Offensively Durant can’t be a better fit. He’s the best version of Harrison Barnes ever, far better at hitting open shots and likely having the ability to shift to the 4 in what is now the real Death Lineup. The Warriors off ball actions will be a perfect fit with his shooting game. The Warriors finished 25th in FT/FGA last year which proved a big weakness in the Finals when they needed easy points to stem Cleveland. Durant had 6.9 FTA a game last year and has had multiple seasons over 9 a game in the past.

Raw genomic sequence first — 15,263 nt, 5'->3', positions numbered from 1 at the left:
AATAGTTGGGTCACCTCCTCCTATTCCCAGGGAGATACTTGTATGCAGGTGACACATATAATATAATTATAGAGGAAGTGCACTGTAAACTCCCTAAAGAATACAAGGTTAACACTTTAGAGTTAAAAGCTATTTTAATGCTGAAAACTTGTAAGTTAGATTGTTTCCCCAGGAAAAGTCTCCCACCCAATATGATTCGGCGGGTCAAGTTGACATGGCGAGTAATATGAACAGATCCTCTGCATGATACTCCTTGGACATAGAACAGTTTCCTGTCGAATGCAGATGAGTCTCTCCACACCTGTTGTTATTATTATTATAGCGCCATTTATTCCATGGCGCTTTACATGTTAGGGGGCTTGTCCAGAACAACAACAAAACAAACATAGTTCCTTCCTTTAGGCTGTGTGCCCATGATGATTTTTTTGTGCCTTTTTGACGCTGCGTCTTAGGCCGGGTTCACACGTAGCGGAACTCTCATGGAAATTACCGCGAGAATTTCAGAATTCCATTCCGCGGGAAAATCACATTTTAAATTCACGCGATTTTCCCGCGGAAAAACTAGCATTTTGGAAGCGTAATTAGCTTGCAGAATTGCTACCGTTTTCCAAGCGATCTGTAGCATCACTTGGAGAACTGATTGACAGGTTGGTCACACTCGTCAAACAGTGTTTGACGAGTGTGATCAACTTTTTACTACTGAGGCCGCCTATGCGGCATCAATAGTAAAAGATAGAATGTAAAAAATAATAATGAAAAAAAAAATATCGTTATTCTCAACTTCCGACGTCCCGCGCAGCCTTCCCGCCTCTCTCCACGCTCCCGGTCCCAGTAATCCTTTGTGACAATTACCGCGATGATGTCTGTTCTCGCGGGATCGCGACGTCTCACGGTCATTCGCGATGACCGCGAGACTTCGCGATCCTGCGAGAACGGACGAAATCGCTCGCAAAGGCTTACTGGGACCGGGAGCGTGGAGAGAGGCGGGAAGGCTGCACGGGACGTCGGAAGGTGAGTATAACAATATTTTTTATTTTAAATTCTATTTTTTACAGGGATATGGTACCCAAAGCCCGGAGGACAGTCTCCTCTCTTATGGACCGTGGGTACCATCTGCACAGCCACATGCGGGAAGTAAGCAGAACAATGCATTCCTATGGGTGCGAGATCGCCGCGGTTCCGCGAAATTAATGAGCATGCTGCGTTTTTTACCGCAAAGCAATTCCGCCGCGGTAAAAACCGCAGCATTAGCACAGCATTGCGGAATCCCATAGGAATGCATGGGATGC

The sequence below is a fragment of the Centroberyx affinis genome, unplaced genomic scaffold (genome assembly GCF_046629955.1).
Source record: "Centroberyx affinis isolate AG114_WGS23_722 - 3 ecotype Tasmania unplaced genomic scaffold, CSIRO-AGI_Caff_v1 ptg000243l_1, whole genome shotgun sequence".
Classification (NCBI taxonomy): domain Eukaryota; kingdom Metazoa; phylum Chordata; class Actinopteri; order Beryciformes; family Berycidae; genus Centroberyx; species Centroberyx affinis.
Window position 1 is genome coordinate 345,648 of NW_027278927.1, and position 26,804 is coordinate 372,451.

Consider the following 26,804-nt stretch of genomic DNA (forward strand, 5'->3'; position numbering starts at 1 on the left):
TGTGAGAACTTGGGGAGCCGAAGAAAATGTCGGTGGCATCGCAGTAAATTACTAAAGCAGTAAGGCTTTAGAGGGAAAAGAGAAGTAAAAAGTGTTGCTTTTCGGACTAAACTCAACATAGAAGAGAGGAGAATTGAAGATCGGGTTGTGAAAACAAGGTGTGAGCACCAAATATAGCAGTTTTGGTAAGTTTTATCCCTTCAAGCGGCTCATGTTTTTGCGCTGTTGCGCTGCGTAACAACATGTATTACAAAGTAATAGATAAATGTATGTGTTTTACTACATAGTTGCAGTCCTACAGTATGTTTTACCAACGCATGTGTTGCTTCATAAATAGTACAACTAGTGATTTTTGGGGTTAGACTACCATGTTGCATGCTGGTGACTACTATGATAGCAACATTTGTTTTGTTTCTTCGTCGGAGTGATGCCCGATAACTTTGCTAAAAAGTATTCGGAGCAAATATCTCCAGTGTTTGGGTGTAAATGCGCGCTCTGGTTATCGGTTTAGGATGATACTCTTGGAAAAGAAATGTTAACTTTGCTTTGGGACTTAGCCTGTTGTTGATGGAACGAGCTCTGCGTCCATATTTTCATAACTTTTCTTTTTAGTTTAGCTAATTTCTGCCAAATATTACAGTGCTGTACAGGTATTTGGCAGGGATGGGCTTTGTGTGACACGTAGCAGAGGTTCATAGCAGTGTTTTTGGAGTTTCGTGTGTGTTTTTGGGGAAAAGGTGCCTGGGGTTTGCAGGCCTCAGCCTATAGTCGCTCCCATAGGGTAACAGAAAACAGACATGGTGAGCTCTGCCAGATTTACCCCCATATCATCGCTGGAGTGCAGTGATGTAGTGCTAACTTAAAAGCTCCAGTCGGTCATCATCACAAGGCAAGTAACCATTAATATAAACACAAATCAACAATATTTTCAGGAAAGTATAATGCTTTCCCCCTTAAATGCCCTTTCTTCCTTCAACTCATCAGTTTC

The loss of Andrew Bogut is felt as a team who already regressed on defense last year and in some advanced stats like BPM Bogut still rates as one of the best per minute Warriors. But picking up Zaza for cheap at least gives them a dependable option at C.

It’s hard to deny it – the Warriors are looking at one of the best teams of all time.

Oklahoma City

The Thunder lost the rock of their franchise. For Russell Westbrook’s electricity and emotion, Durant was the stabilizing, dependable force.